Two Phase commit protocol is a type of distributed commit protocol. There are two different types of databases. In a local database system, every transaction needs to be committed. Therefore, the transaction manager has the role to commit the decision by conveying it to the reporting manager.
However, when it comes to a distributed system, the transaction manager should convey it from all the servers from various sites included in the distributed system to commit the decision. When each server completes the processing at each site. The transaction reaches a partially committed state. But it has to wait until all the transaction reaches that state. Once all the transactions from different servers reach the partially committed state, the transaction manager can commit the transaction. However, it is necessary that all the sites must commit the transaction.
Role of two phase commit protocol in Database Management
There are three different types of commit protocols in the distributed system. They are as follows.
One-phase commit protocol is one of the simplest ways of distributed commit protocol. In the distributed system there are two sites, one is the controller site and another is the slave site. There is only one controller site for one or many slave sites. These slaves sites execute the transaction. The following are the steps of the One-phase commit protocol
- Each slave works on a transaction. When the slave node completes the execution of the transaction, the “DONE” message is sent to the controller node by the slave node.
- After that, the slave node waits for the message from the controller site. This waiting time is known as the window of vulnerability. The controller site must send a “Commit” or “Abort” message to the slave node.
- To send the “Commit” or “Abort” message to the slave node. The controller must receive a “DONE” message from all the slave sites presented in the distributed system. After that, the controller makes the decision whether to commit or abort the transaction. This period is known as the commit point. After the decision is made the message is sent to all the slave nodes.
- Once the controller receives the message to all the slave nodes, they need to either commit or abort the transaction and then send the respective acknowledgment message to the controller.
To reduce the vulnerability of the one-phase protocol we use the two-phase protocol system. The steps are performed in two different phases.
Phase 1- Prepare Phase
- The controller uses coordinator (Ci) to place a log record <Prepare T> on the log record.
- When the controller receives the “DONE” message from all the slave nodes. The coordinator sends the <Prepare T> message to all the slave nodes.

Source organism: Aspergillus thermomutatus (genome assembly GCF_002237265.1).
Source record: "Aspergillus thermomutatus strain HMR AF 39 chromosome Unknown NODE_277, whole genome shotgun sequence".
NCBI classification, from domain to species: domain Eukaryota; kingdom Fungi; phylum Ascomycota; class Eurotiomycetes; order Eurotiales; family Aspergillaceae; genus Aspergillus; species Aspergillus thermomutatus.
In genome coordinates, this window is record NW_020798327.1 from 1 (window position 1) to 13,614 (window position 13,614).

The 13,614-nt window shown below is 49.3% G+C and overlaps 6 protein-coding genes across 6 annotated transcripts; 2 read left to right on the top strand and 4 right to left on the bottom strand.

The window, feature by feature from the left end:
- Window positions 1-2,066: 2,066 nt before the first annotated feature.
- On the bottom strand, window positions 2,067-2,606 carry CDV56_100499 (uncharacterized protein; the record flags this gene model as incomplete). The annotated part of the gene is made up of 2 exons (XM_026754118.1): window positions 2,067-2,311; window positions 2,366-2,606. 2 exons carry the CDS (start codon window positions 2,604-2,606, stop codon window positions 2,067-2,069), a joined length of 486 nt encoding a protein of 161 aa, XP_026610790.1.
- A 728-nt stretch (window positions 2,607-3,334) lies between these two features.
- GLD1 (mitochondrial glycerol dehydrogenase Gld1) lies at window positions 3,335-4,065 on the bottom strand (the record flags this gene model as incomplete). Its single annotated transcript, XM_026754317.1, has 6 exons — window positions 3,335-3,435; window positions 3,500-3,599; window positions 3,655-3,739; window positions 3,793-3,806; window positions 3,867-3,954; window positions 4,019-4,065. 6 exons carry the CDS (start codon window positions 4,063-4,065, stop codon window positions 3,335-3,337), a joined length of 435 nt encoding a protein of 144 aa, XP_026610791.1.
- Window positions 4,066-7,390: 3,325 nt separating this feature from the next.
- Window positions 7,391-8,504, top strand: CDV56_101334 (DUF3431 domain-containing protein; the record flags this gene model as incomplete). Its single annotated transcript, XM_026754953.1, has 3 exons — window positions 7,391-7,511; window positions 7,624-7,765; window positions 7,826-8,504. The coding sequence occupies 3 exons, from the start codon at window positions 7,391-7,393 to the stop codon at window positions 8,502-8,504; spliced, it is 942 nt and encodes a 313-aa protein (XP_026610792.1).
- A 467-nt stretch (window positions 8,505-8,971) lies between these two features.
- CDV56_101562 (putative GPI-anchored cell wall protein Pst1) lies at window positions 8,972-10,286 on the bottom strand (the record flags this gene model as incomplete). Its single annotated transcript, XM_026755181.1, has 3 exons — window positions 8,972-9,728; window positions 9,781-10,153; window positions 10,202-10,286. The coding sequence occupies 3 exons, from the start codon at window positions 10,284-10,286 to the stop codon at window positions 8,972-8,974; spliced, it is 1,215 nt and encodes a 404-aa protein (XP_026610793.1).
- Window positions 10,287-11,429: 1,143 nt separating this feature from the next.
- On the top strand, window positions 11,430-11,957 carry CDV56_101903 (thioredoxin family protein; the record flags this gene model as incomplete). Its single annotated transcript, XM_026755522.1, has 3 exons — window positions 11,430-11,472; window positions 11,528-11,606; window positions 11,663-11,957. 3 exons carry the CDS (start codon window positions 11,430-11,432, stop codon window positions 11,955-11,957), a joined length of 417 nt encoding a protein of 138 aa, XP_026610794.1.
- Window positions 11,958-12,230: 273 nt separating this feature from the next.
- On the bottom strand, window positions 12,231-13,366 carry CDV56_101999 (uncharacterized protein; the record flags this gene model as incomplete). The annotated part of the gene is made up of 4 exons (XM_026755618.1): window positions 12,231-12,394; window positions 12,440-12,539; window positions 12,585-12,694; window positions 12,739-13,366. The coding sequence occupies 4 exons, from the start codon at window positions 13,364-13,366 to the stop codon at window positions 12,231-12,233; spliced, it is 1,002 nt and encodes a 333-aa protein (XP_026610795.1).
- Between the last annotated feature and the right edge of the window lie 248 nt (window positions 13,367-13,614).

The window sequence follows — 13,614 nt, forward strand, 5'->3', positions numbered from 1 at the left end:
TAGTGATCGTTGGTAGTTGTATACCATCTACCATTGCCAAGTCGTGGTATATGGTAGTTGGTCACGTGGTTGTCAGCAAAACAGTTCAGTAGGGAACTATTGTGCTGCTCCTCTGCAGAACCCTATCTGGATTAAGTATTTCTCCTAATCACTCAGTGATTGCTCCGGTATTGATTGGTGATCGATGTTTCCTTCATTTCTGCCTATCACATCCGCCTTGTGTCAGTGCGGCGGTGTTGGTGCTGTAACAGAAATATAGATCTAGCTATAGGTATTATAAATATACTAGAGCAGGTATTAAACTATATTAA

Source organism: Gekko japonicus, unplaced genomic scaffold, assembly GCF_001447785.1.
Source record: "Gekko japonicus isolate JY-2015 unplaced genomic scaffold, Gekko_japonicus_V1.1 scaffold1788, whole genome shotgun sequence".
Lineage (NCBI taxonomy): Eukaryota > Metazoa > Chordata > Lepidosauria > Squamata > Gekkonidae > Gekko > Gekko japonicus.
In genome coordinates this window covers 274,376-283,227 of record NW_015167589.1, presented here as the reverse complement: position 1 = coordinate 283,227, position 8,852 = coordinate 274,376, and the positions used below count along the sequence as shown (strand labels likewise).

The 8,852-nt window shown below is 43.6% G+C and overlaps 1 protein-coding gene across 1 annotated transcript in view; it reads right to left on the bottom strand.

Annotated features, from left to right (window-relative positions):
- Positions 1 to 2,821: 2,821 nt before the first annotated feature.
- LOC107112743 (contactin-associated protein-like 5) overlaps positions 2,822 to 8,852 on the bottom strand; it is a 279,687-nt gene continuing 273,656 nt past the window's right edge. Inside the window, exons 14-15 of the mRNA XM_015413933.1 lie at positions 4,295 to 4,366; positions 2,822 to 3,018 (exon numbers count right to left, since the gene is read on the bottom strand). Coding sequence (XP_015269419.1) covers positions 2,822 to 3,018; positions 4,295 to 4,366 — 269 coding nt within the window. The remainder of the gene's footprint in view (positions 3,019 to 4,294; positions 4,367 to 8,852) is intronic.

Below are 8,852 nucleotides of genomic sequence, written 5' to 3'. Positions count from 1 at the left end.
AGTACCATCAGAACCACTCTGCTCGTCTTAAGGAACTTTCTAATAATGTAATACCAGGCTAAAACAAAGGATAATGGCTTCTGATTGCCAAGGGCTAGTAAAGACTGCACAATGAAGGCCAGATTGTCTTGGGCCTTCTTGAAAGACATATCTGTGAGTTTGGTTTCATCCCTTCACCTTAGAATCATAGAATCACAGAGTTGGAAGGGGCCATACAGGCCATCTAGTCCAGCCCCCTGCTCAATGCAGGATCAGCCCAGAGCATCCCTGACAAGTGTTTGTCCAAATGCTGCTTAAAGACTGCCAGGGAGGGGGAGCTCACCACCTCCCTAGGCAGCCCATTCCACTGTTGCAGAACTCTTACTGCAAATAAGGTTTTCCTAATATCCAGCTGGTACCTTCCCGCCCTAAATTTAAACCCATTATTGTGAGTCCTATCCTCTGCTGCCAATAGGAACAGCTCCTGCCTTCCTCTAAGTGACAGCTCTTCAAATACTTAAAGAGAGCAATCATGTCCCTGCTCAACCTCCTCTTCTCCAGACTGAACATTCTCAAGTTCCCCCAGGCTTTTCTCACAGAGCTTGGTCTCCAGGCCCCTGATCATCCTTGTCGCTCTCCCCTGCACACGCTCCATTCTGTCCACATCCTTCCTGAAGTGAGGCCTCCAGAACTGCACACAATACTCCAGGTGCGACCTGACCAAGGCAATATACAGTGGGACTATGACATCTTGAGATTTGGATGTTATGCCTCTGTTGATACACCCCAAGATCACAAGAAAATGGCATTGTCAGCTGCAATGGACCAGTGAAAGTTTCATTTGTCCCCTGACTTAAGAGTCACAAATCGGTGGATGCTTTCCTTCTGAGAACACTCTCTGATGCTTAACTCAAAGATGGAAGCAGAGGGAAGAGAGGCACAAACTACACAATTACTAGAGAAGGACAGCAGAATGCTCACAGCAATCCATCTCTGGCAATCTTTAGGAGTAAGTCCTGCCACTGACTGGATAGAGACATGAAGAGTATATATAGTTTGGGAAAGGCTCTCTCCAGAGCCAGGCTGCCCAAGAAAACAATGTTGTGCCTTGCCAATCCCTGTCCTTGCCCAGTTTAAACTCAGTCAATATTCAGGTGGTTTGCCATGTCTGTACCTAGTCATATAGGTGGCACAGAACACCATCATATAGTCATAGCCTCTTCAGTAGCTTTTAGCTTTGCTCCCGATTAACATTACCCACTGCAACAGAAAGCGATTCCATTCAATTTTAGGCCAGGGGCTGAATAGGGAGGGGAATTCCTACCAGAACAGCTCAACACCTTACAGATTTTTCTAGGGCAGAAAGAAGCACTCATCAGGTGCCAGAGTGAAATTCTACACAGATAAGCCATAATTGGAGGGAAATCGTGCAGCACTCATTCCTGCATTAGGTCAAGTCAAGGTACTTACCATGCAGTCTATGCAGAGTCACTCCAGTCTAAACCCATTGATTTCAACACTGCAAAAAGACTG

- The slave node after receiving the message from the controller can decide whether to commit or abort the transaction. If the slave wants to commit the transaction it will send the <ready T> on log record.
- If the slave does not want to commit the transaction because of some incomplete activity or timeout it must send <no T> on log record.
Phase 2- Commit/Abort Phase
In this phase, there are two possibilities. One is that every slave node has sent a READY message to the controller and the other is that some of the slave nodes have sent a NOT READY message to the controller.
- In case all the slave nodes have sent the “Ready” message to the controller, the controller performs the following steps.
- A “Global commit” message is sent to all the slave nodes by the controller node.
- After that, the slave nodes commit the transaction, it sends the acknowledgment commit message to the controller node.
- The transaction is considered to be committed once the controller receives the acknowledgment commit message from all the slave nodes.
- If the controller has received its first “Not Ready” message from one of the slave nodes, it performs the following steps.
- A “Global Abort” message is sent to all the slave nodes.
- Similarly, after receiving the “Global Abort” message from the controller, the slave nodes abort the transaction and sent the acknowledgment abort to the controller.
- The transaction is considered to be aborted once the controller receives the acknowledgment abort from all the slave nodes.
It is similar to two-phase protocol but the steps are divided into 3 phases.
Phase 1- Prepare Phase
- The same steps of phase-1 of the two-phase protocol are followed here. The controller sends <Prepare T> message to all the slave nodes and waits for the response from the slave node.
- If the slave node wants to commit the transaction it will send the <ready T> message otherwise it will send <no T> message to the controller.
Phase 2- Prepare to Commit Phase
- Instead of sending the message to each node, the controller node sends a broadcast message “Enter Prepared State”.
- Once all the slave nodes receive the message they can vote “OK” in response to the broadcast message.
Phase 3- Commit/Abort Phase
- It follows the same steps which are followed in Phase 2 of the two-phase protocol.
- It does not require the acknowledge commit or abort message from the slave node.
- The data is consistent and always available.
- The database is always synchronized.
- All the database gets an update at once or none of them gets the update.
- Higher latency as the controller waits for the message from all the slave nodes.
- Execution time is more.
- Not good for critical application processes.
- Transaction Coordinator places an important role in two-phase commit protocol. If the transaction coordinator fails to send the message then all the slave nodes go to the blocked state.
Many distributed databases like MongoDB, CockroachDB, implement two-phase commit protocol. The two-phase protocol is consistent and allows synchronization in the database. It was introduced to reduce the vulnerability of a one-phase commit protocol.